U.K. restaurant in hot water for offering a steak 'for the ladies'
A stock photo of barbecue steak.
TORONTO -- An English restaurant is prompting eye-rolls from women across the Internet for selling a smaller steak specifically for “ladies.”
The Manhattan Bar and Grill in the U.K. city of Liverpool came under fire after a local food writer tweeted a photo of the menu that showed a “Ladies Fillet” listed.
While the 10 oz., 12 oz., and 16 oz. steaks on the menu all had ordinary food names free of expectations of who would be eating them -- such as “T-bone” and “New York Sirloin” -- the 8 oz. steak is apparently “one for the ladies!” as the Liverpool restaurant puts it.
Many on Twitter were exasperated with the implication that women are incapable of eating a larger steak, and that men would never order a smaller portion.
One Twitter user asked, tongue in cheek, whether the waiters could feed it to her, since “as a weak, feeble lady, the fork may be too heavy to lift.”
Another said this was a trend they’d seen before, and added a photo of an Amsterdam restaurant’s menu which exaggerated stereotypes to the absurd by listing a “Real Men Steak” as well as a “Ladies Steak.”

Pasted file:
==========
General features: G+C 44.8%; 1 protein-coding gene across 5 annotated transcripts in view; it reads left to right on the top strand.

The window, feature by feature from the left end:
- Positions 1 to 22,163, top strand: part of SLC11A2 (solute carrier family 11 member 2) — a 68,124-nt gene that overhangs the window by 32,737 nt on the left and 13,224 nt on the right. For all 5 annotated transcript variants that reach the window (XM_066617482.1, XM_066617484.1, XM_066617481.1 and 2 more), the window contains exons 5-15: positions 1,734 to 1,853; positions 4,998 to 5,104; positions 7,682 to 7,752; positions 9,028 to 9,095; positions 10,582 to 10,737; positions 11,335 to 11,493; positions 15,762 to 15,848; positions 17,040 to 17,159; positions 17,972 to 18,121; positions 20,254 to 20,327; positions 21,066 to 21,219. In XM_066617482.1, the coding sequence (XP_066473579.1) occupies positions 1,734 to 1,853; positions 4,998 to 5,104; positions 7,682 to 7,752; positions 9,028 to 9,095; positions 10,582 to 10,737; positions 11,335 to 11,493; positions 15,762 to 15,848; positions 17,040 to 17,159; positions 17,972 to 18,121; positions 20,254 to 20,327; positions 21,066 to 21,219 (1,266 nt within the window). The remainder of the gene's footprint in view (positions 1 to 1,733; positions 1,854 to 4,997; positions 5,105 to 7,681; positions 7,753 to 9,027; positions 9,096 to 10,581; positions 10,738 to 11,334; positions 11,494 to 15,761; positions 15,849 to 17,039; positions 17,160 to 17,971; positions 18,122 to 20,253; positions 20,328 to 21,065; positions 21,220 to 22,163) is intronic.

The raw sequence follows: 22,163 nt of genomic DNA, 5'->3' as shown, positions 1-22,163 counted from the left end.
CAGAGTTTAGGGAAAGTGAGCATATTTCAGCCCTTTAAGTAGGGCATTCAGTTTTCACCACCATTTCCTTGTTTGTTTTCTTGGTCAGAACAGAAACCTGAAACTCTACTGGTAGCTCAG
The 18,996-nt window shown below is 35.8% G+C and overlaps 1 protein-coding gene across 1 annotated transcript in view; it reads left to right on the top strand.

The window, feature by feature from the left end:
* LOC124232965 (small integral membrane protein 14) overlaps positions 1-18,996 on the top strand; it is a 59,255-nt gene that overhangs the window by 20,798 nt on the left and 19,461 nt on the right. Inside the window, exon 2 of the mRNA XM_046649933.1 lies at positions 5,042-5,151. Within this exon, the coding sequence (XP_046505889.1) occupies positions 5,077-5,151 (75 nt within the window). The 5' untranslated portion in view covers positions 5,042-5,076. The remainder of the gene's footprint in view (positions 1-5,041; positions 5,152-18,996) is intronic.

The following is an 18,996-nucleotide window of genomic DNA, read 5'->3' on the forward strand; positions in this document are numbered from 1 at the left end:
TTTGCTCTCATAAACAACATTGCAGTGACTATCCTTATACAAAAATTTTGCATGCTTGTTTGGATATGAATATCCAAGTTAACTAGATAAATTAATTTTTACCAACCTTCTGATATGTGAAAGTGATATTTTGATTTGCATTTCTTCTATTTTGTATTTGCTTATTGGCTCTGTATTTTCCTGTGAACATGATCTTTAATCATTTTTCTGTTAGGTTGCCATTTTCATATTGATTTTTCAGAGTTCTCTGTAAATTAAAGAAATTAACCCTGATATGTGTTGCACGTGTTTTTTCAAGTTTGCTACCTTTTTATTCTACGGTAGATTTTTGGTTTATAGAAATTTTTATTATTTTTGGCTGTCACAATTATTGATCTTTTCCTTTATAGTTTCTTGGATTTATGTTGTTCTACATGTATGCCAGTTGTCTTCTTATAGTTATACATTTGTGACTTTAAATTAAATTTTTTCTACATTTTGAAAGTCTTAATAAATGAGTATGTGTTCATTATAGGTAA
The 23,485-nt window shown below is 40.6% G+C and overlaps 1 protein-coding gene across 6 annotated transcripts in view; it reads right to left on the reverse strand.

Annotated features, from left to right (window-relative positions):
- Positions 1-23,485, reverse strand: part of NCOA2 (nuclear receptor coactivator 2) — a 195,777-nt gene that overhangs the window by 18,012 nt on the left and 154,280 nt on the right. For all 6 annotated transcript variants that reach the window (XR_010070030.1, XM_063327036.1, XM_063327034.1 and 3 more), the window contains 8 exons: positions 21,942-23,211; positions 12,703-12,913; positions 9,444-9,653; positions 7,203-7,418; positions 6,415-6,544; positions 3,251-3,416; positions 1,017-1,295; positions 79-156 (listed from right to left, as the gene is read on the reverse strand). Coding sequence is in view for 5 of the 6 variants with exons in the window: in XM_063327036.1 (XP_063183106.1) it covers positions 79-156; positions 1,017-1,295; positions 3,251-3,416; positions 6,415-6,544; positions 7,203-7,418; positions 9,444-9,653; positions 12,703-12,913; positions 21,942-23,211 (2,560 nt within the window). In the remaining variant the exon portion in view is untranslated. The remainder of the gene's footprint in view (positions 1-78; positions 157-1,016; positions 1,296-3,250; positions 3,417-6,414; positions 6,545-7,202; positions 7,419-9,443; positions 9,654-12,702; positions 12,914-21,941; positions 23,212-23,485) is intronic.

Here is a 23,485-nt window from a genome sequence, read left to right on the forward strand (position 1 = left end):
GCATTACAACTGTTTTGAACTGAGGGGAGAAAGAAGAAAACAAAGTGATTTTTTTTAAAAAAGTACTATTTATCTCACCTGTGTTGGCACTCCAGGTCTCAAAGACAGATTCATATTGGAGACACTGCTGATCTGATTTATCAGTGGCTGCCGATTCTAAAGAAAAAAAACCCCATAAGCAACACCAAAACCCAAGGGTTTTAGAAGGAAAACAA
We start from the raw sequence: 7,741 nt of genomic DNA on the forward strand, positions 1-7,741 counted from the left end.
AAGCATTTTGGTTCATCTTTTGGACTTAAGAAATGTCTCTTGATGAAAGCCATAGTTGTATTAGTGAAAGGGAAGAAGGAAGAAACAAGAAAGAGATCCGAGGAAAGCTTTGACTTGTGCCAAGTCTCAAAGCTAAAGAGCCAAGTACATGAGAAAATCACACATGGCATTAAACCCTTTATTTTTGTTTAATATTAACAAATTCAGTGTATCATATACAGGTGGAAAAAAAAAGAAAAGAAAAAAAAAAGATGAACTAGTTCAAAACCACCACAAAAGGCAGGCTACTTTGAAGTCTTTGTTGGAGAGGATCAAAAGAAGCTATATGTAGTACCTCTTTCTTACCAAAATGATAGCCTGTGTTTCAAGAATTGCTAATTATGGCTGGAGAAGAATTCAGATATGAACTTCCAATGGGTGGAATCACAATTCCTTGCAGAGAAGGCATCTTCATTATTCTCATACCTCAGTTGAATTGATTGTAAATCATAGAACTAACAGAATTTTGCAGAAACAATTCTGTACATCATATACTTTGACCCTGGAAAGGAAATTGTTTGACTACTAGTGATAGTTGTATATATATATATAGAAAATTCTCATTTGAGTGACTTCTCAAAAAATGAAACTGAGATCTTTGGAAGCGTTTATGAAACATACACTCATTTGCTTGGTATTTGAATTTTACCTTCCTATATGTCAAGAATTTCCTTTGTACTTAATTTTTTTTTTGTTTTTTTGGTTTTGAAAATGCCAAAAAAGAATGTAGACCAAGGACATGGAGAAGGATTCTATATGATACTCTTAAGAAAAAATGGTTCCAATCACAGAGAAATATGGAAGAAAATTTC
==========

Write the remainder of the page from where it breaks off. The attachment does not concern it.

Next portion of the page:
In an email to CTVNews.ca, the restaurant said that they’ve had the “Ladies fillet” on their menu for five years, and “never had a problem,” adding that the dish is popular with men and women.
“We gave our female customers what they wanted,” the restaurant wrote. “They wanted a smaller fillet steak: we gave it to them and named it that due to the demand from ladies at our restaurant.”
They pointed out that the Grand National, which is held in Liverpool, names the first day of their event “Ladies Day.”
“So the Grand National has Ladies Day and Manhattan Bar and Grill has the Ladies Fillet,” the restaurant stated.
The restaurant also seemed to address the controversy on Friday in a Facebook post that linked an article about the backlash and added the comment, “Ladies, Does size matter?”
For one person though, the issue wasn’t the patriarchy, but grammar.
“The lack of an apostrophe raises serious concerns about what exactly (the “Ladies fillet”)’s been made from,” said one Twitter user.